When Muslims saved Jews

Posted by: Phineas on December 22, 2010 at 4:16 pm

I regularly (and justifiably) criticize Islam and its apologists for the antisemitism and Jew-hatred that’s hardwired into the faith. But there are exceptions, and these need to be borne in mind so that we don’t cross the line from reasoned, valid criticism to a mindless bigotry that just mirrors our Salafist enemy. Such an exception is the following story, which tells the tale of Albanian Muslims who risked their lives to save thousands of Jews fleeing the Nazis:

“I’ll never forget this – when we were at this guy’s home and he was looking at us sort of like angrily and he said ‘What are you doing here?'” says Gershman. “We said, ‘Well, your family saved this Jewish family,’ and he looked at us and said, ‘So what? Any Albanian would have done the same thing. We did nothing special,’ and he meant it.”The Albanians have a word for this: Besa. It translates as ‘word of honor,’ and is a cultural precept unique to Albania.

“The word Besa in Albanian is kind of protection of when they host a guest, the Albanians, it’s a rule, they protect them with their own lives,” says Alberto Colonomos, a Jewish man born in 1933 in what was then Yugoslavia. He was 10 years old when his family fled to Albania.

“There were about 7,200 Jews living in that area. They deported them to the concentration camps and they deported them all the way to Treblinka. They killed them all, nobody came back. But about 50 families escaped a week or two weeks before the deportation.”

The Jewish family that lived with the Kazazi family (pictured) escaped the Nazis during searches by scrambling through connecting doorways to other homes. “Our parents were not very religious, but they believed in the Koran and Besa,” the grown Kazazi children say. “Without the Koran there is no Besa. Without Besa there is no Koran.”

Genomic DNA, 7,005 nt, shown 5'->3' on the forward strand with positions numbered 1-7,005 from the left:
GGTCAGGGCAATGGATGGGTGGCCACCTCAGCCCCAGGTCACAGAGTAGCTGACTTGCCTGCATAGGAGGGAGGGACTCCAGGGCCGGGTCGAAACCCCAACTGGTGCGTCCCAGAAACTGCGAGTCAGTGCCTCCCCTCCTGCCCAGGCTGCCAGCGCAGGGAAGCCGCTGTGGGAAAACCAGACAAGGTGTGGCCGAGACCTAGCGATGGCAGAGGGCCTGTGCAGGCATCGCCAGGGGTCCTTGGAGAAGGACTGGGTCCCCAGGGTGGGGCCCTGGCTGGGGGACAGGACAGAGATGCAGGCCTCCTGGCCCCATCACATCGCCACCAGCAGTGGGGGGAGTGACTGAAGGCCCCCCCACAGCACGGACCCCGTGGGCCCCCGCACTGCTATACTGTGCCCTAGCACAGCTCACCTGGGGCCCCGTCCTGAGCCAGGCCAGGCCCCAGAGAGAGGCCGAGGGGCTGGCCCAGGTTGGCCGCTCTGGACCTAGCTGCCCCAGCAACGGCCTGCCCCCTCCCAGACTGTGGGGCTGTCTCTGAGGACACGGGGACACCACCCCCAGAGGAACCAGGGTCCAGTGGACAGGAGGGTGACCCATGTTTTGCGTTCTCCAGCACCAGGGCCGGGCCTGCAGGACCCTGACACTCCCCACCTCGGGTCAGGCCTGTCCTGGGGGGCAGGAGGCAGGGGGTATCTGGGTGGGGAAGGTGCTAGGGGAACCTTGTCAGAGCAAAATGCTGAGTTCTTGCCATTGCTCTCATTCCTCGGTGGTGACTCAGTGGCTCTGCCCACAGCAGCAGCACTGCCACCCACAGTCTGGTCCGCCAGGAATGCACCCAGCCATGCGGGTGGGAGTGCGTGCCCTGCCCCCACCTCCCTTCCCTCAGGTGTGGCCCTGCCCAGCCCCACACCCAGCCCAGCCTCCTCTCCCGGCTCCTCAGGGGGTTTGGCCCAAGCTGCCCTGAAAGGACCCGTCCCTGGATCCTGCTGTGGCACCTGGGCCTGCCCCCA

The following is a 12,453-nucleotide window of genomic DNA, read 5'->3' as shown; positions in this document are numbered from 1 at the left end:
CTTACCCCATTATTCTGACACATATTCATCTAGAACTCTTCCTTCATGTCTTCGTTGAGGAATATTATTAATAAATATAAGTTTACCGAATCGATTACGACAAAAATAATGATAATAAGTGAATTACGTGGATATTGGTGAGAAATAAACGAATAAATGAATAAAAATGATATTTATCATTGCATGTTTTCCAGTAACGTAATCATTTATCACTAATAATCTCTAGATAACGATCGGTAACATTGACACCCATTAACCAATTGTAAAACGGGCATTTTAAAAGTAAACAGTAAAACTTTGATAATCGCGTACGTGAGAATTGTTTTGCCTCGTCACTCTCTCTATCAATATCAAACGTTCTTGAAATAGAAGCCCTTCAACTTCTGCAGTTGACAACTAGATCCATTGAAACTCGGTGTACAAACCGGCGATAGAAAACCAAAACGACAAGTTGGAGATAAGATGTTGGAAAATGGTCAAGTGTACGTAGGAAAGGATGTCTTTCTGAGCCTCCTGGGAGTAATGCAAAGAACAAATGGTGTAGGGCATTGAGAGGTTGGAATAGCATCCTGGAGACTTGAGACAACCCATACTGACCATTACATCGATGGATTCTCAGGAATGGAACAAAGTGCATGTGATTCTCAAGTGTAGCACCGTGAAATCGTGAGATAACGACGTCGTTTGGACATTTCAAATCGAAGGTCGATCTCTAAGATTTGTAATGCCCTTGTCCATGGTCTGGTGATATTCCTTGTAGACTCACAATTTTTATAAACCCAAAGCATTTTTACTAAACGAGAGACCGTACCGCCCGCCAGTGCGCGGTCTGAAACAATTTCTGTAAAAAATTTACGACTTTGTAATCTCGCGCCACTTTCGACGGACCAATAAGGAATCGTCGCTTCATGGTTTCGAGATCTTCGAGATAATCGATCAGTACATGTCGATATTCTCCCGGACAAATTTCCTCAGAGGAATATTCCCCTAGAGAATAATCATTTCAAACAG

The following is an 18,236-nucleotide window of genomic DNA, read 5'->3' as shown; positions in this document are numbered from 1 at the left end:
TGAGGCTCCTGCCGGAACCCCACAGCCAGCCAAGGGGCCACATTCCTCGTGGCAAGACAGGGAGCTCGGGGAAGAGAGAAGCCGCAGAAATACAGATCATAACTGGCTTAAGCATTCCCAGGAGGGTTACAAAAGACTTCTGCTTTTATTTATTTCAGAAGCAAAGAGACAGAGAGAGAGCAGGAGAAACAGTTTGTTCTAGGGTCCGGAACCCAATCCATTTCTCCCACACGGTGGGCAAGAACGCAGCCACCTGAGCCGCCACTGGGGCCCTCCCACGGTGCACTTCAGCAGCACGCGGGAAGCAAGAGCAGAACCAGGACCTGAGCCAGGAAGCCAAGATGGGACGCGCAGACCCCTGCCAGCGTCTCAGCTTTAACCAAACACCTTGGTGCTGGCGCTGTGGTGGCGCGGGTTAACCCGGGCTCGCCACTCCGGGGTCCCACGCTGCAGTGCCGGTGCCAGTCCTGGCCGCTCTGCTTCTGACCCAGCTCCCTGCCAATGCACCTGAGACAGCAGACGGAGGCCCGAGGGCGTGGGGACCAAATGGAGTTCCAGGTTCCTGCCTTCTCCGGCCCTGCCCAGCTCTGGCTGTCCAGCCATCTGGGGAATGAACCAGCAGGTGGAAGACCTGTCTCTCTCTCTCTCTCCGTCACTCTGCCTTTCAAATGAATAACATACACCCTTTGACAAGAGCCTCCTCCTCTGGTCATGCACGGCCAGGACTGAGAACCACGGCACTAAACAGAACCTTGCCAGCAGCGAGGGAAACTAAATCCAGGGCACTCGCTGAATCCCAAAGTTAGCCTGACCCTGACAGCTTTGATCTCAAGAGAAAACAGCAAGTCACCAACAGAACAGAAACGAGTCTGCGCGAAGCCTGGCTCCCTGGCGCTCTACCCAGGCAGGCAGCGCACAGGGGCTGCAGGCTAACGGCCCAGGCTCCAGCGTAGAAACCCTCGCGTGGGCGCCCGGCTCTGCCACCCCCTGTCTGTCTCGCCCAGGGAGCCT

A wealthy man who worked in a tobacco factory took in the Colonomos family. Unlike many Jews in other parts of Europe who survived the war in cellars and attics, Jews in Albania were given Muslim names and treated as honored guests. Colonomos explains that under Besa, Albanians put their guests before their own family.

“They really hid us with their lives. They knew that the Germans – the consequences if they catch them were very, very stiff. So they would be shot. But when they have that Besa, they will not denounce their guests. They were amazing people.”

Be sure to read the whole thing. I’ll not stop criticizing Islam, but this is a reminder of the good that can be found among all people, and it’s fitting for the season. I hope the exhibit comes my way; I’d like to see it.

via Joshua Treviño

UPDATE: Mr. Gershman has a web site devoted to his exhibit, with photos and stories from the time.

(Crossposted at Public Secrets)

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3 Responses to “When Muslims saved Jews”

Comments

  1. Hats off to the Albanian Muslims!

    Unfortunately, the exception proves the rule.

  2. Carlos says:

    Fortunately in this case, the geographical cultural norm prevailed over the intense irrationality of the religion.

    Unfortunately, so far as I can determine, no other geographical cultural norm trumps the utterly despicable hate of both Christians and Jews for that “religion of peace.”

    And before anyone chastises me for ignoring all the Muslim/Jewish friendships that exist, anecdotal incidents don’t count, it’s the body of work that counts. That’s why this story is important.

  3. Phineas says:

    Carlos, you’re right about cultural norms. Stephen Schwartz in his “The Two Faces of Islam” makes a similar point, arguing that Balkan Islam has evolved into a much milder, peaceful form, as compared to the puritanical, intolerant practices of much of the Middle East and SW Asia. Of course, the book is both a work of current history and an apologia for Islam, so there are strong criticisms to be made, but I think he has it right, in large. The efforts being made by Saudi-funded Wahhabi preachers to instill a more radical form in Bosnia, for example, testify to the gentler version they want to eliminate.

    In this case, it looks like the traditions of honor and hospitality toward guests of the Albanian clans melded well with the gentler, generally pre-Medina verses of the Qur’an. It’s just a WAG on my part, but it does stand in polar opposite to what we see coming out of Saudi Arabia or Pakistan.